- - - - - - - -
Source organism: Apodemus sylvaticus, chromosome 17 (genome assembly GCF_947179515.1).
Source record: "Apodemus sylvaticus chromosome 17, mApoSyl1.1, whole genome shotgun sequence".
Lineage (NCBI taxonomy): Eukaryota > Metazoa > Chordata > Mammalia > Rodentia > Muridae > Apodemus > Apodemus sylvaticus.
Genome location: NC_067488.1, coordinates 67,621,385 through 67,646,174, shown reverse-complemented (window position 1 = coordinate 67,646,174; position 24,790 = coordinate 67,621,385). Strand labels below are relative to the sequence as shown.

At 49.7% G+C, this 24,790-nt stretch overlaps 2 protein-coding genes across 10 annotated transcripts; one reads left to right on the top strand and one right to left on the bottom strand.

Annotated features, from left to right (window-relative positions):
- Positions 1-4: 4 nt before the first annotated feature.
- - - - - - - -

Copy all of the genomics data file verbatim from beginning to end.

Source organism: Apodemus sylvaticus, chromosome 17 (genome assembly GCF_947179515.1).
Source record: "Apodemus sylvaticus chromosome 17, mApoSyl1.1, whole genome shotgun sequence".
Lineage (NCBI taxonomy): Eukaryota > Metazoa > Chordata > Mammalia > Rodentia > Muridae > Apodemus > Apodemus sylvaticus.
Genome location: NC_067488.1, coordinates 67,621,385 through 67,646,174, shown reverse-complemented (window position 1 = coordinate 67,646,174; position 24,790 = coordinate 67,621,385). Strand labels below are relative to the sequence as shown.

At 49.7% G+C, this 24,790-nt stretch overlaps 2 protein-coding genes across 10 annotated transcripts; one reads left to right on the top strand and one right to left on the bottom strand.

Annotated features, from left to right (window-relative positions):
- Positions 1-4: 4 nt before the first annotated feature.